9.
    Treskes  RW, van Winden  LA, van Keulen  N,  et al.  Using smart technology to improve outcomes in myocardial infarction patients: rationale and design of a protocol for a randomized controlled trial—The Box.   JMIR Res Protoc. 2017;6(9):e186. doi:10.2196/resprot.8038PubMedGoogle Scholar
    10.
    Liem  SS, van der Hoeven  BL, Oemrawsingh  PV,  et al.  MISSION!: optimization of acute and chronic care for patients with acute myocardial infarction.   Am Heart J. 2007;153(1):14.e1-14.e11. doi:10.1016/j.ahj.2006.10.002PubMedGoogle ScholarCrossref
    11.
    World Medical Association.  World Medical Association Declaration of Helsinki: ethical principles for medical research involving human subjects.   JAMA. 2013;310(20):2191-2194. doi:10.1001/jama.2013.281053PubMedGoogle ScholarCrossref
    12.
    World Health Organization. Guideline for good clinical practice. Published June 10, 1996. Accessed March 17, 2020. https://apps.who.int/medicinedocs/documents/s22154en/s22154en.pdf
    13.
    Ware  JE  Jr, Snyder  MK, Wright  WR, Davies  AR.  Defining and measuring patient satisfaction with medical care.   Eval Program Plann. 1983;6(3-4):247-263. doi:10.1016/0149-7189(83)90005-8PubMedGoogle ScholarCrossref
    14.
    Ascione  FJ, Brown  GH, Kirking  DM.  Evaluation of a medication refill reminder system for a community pharmacy.   Patient Educ Couns. 1985;7(2):157-165. doi:10.1016/0738-3991(85)90006-0PubMedGoogle ScholarCrossref
    15.
    Treskes  RW, van der Velde  ET, Barendse  R, Bruining  N.  Mobile health in cardiology: a review of currently available medical apps and equipment for remote monitoring.   Expert Rev Med Devices. 2016;13(9):823-830. doi:10.1080/17434440.2016.1218277PubMedGoogle ScholarCrossref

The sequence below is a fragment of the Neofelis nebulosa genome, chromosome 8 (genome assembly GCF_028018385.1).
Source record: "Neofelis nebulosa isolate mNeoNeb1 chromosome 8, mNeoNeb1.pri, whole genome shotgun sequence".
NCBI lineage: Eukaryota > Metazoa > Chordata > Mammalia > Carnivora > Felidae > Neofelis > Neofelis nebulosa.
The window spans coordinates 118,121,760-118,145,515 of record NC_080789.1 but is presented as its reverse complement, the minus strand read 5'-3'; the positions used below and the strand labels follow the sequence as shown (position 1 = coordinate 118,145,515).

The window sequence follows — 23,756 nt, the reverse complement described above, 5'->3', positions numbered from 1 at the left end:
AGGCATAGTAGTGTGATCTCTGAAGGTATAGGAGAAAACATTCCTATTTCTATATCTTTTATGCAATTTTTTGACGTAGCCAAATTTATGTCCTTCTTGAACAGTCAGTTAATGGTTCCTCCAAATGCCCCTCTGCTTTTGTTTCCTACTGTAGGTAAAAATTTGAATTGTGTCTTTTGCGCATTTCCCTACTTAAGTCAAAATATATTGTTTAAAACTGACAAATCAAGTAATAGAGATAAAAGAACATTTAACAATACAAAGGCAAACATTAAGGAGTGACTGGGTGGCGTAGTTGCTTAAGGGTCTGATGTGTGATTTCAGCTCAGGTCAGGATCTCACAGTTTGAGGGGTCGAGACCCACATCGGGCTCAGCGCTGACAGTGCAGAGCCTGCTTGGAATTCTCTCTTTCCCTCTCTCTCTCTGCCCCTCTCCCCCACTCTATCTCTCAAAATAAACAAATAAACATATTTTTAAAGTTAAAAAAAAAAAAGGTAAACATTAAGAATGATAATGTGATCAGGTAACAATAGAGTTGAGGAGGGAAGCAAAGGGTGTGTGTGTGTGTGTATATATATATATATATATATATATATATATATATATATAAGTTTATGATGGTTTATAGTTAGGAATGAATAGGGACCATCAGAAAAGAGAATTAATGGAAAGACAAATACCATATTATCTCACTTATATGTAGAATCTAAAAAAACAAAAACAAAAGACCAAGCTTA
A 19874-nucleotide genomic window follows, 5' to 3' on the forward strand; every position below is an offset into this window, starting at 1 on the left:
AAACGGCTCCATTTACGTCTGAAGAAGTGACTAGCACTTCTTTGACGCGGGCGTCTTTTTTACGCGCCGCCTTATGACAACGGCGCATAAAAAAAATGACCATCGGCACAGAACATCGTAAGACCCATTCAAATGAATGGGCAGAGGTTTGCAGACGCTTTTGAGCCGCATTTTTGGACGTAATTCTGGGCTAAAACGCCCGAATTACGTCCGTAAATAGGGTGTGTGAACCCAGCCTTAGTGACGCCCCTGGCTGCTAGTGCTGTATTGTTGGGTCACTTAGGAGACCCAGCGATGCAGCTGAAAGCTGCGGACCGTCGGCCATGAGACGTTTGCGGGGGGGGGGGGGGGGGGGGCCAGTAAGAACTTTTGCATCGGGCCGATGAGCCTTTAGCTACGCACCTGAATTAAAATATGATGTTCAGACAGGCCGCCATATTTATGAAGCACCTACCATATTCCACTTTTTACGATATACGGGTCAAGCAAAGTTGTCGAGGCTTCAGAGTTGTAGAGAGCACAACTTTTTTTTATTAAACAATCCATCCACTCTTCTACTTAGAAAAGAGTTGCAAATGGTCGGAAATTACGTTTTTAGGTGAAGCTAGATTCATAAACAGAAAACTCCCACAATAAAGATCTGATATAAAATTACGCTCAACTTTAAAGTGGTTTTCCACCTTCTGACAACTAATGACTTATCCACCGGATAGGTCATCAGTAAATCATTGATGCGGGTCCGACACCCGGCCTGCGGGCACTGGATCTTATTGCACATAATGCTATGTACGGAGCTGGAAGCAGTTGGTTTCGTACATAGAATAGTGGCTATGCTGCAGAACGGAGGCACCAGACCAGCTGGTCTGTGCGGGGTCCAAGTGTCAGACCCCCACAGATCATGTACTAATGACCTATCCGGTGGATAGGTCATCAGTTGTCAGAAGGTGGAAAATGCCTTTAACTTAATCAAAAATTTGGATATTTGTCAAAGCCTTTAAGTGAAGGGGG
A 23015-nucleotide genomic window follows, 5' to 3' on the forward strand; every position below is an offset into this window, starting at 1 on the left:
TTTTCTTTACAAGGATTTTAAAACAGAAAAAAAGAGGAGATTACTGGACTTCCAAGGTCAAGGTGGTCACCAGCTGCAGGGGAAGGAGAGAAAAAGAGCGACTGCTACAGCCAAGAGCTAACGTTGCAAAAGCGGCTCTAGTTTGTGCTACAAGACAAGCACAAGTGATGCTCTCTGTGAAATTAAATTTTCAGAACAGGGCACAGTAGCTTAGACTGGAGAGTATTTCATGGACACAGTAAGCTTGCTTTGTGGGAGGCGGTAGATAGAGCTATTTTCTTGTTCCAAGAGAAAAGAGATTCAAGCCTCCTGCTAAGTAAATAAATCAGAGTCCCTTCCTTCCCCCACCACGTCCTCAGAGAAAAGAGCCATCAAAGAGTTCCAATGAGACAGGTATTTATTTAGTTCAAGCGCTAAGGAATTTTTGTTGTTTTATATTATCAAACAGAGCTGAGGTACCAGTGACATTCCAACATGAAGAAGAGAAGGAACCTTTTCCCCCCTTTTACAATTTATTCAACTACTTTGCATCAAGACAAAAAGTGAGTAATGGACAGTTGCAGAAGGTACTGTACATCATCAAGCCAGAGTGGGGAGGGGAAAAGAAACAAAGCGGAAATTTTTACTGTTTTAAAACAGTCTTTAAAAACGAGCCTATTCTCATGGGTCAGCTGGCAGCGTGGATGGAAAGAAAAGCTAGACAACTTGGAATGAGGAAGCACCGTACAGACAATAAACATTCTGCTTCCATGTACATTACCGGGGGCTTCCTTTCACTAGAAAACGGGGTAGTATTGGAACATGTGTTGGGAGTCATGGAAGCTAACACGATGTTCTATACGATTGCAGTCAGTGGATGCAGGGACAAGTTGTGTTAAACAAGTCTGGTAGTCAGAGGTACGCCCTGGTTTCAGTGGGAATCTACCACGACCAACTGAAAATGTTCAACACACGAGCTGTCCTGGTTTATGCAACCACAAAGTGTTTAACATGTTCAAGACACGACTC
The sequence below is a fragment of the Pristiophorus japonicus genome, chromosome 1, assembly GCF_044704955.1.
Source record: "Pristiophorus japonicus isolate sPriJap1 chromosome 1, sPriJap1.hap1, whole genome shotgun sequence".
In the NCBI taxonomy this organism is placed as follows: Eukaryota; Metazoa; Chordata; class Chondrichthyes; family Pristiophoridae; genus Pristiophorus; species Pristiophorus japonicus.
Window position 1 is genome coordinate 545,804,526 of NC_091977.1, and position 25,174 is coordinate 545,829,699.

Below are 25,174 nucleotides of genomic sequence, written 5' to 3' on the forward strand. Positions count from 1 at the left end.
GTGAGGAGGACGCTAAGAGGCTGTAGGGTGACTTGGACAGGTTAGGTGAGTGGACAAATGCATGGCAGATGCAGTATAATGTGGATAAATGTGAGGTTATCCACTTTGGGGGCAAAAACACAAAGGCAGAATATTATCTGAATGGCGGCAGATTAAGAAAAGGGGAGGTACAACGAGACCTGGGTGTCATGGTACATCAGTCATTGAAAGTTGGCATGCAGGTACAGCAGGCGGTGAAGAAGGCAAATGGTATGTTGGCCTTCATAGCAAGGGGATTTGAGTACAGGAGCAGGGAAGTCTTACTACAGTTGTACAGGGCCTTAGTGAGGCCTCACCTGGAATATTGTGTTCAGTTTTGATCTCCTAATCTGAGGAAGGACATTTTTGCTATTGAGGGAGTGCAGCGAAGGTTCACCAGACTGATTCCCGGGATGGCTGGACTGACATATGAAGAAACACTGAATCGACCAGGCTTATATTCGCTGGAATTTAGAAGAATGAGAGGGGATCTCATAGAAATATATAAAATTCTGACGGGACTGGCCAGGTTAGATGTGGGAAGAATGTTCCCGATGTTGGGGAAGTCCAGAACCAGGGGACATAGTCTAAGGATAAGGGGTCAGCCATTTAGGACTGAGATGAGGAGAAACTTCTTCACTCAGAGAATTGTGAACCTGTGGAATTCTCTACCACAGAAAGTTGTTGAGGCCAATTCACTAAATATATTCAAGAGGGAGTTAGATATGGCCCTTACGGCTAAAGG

16.
    Frederix  I, Hansen  D, Coninx  K,  et al.  Effect of comprehensive cardiac telerehabilitation on one-year cardiovascular rehospitalization rate, medical costs and quality of life: a cost-effectiveness analysis.   Eur J Prev Cardiol. 2016;23(7):674-682. doi:10.1177/2047487315602257PubMedGoogle ScholarCrossref
    17.
    Kraal  JJ, Peek  N, Van den Akker-Van Marle  ME, Kemps  HM.  Effects of home-based training with telemonitoring guidance in low to moderate risk patients entering cardiac rehabilitation: short-term results of the FIT@Home study.   Eur J Prev Cardiol. 2014;21(2)(suppl):26-31. doi:10.1177/2047487314552606PubMedGoogle ScholarCrossref
    18.
    Steg  PG, López-Sendón  J, Lopez de Sa  E,  et al; GRACE Investigators.  External validity of clinical trials in acute myocardial infarction.   Arch Intern Med. 2007;167(1):68-73. doi:10.1001/archinte.167.1.68PubMedGoogle ScholarCrossref
    19.
    Topol  EJ.  The Creative Destruction of Medicine: How the Digital Revolution Will Create Better Health Care. Basic Books; 2013.
    ×